Short answer: we may never know how -く arose. -かった (e.g. 楽しかった) can be synchronically analyzed as the contraction of -く and あった (i.e. 楽しく + あった).
The origin of -く is indeed tricky, since as naruto mentioned in the comment it is attested from antiquity.
According to Frellesvig, B. (2010). A history of the Japanese language. Cambridge: Cambridge University Press.
we interpret these formants as forms of a restricted copula ('adjectival copula') and gloss examples accordingly, e.g. samu-ku cold-ACOP.INF 'coldly'. This interpretation of the formants attaching to the adjective stem finds further support in its relations to some other grammatical forms
and considers the resemblance of the adjectival copula to the past tense auxiliaries ("ki ... used in old japanese to indicate past or so") in your question.
As for -katta, it is more straightforward.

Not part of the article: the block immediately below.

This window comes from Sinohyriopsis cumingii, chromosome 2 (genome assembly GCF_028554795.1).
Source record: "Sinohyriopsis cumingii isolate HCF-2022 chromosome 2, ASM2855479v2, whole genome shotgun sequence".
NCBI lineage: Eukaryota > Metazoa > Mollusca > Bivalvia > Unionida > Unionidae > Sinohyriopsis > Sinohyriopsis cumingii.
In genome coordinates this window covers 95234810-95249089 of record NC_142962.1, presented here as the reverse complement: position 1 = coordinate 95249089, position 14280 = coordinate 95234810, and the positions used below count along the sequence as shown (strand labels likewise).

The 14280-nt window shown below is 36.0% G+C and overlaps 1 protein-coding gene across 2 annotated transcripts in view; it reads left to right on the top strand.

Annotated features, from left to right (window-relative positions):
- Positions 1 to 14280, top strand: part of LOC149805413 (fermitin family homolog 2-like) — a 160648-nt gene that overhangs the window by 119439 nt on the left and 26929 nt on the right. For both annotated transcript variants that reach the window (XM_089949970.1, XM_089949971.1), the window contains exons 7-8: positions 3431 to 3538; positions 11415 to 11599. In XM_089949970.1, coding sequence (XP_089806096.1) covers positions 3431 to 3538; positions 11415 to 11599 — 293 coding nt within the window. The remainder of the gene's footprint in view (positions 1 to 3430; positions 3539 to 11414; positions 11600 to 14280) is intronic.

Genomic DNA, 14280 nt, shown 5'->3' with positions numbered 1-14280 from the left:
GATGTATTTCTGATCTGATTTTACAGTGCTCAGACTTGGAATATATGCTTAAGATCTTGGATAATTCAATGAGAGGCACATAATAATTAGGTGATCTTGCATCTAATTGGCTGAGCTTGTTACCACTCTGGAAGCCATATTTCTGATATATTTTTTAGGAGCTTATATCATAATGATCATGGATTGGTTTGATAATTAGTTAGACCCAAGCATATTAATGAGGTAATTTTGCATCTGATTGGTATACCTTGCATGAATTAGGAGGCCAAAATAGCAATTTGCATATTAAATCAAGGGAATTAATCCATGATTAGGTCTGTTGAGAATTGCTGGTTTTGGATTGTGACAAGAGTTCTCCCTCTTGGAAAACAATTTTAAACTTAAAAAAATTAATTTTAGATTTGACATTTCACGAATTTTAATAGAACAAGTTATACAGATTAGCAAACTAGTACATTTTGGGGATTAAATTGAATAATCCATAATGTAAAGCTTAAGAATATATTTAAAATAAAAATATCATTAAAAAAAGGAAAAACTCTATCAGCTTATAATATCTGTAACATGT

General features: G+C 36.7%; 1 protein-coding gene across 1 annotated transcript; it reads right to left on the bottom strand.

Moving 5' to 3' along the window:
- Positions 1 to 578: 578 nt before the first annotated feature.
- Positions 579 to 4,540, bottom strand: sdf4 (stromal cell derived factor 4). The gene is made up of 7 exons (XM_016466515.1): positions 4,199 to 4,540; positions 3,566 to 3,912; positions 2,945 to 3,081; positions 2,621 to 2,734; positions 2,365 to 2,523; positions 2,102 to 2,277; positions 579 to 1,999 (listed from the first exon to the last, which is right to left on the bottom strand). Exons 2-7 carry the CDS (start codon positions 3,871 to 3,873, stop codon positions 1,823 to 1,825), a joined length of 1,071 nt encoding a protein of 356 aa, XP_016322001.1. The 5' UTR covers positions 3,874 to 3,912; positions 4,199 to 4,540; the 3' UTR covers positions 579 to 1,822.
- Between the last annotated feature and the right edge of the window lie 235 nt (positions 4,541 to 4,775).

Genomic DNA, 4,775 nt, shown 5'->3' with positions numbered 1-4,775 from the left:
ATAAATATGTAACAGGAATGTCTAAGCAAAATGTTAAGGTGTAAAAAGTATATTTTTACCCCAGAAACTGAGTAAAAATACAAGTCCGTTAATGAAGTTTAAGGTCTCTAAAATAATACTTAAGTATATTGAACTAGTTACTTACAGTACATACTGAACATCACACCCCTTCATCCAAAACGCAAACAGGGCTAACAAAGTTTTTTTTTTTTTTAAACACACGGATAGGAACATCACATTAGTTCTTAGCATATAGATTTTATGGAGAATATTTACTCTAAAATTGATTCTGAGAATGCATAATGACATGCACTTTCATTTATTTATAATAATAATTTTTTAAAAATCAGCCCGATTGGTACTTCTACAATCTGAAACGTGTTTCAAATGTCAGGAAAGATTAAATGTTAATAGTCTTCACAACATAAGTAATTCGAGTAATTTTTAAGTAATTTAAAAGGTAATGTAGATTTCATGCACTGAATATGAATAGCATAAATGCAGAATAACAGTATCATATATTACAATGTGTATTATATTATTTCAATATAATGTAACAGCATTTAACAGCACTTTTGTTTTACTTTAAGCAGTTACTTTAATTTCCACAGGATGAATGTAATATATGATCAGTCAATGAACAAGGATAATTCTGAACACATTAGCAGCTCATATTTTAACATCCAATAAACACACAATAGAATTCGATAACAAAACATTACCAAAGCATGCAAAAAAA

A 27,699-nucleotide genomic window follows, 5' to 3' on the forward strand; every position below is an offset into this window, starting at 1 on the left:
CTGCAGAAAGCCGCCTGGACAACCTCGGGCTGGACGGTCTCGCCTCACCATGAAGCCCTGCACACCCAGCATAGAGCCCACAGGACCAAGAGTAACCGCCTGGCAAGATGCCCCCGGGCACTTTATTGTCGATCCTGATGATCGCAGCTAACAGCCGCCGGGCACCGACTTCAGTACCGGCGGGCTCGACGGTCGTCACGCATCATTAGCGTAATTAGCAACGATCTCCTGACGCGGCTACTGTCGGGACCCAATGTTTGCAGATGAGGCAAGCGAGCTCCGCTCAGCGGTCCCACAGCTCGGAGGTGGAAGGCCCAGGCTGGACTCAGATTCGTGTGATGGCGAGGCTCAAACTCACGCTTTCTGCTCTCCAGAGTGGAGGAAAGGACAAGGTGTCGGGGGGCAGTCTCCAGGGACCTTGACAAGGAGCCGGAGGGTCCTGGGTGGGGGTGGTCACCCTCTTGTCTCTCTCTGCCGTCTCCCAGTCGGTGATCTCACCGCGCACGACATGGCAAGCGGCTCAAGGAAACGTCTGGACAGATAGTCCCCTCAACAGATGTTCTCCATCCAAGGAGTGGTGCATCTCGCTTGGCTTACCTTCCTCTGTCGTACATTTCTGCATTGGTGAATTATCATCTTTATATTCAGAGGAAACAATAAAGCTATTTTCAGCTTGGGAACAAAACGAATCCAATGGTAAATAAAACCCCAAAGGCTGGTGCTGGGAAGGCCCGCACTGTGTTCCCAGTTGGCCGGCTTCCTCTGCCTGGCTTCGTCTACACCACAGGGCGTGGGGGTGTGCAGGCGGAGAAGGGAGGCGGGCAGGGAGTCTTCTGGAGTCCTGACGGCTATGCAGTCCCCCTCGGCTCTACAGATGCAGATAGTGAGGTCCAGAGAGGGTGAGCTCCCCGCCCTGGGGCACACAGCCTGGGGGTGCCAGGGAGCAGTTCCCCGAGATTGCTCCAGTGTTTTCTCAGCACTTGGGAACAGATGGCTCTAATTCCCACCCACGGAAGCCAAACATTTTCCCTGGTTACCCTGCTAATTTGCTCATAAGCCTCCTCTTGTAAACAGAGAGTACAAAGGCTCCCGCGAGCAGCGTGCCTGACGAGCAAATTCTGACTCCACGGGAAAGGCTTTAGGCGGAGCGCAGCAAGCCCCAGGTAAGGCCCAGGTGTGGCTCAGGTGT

In OJ (=Old Japanese) the existential verb ar- was used with the infinitive of the adjectival copula (-ku)
, the regular copula (ni, to) and the negative auxiliary (-zu) to form analytic forms, and these combinations sometimes fused phonologically: ADJ-ku ar- => ADJ-kar-, NOUN-ni ar- => NOUN-nar-, NOUN-to ar- => NOUN-tar-, VERB-zu ar- => VERB-zar-. In EMJ (=Early Middle Japanese) the fused forms gave rise to secondary conjugations
It may not be historically (i.e. diachronically) accurate to say that 楽しく and あった contracted to form 楽しかった, since the form あった is attested much later than the phonologically fused form たのしかr-. However, just like it is perfectly acceptable to say that the word "ability" is from "able" + "-ty" (rather than tracing it all back to Latin words habilis and habilitās), the synchronic analysis of 楽しかった as 楽しく + あった is a perfectly valid one.
For completeness, other analyses of forms historically related to the existential verb ある include:
- 楽しかろう, synchronically 楽しく + あろう
- 堂々たる, synchronically (and diachronically) 堂々と + ある
- 許されざる, which is 許されず + ある
- 華麗なる, which is 華麗に + ある
- 良かれ悪【あ】しかれ, which is 良く + あれ + 悪【あ】しく + あれ
Most of these forms are now quite dated though.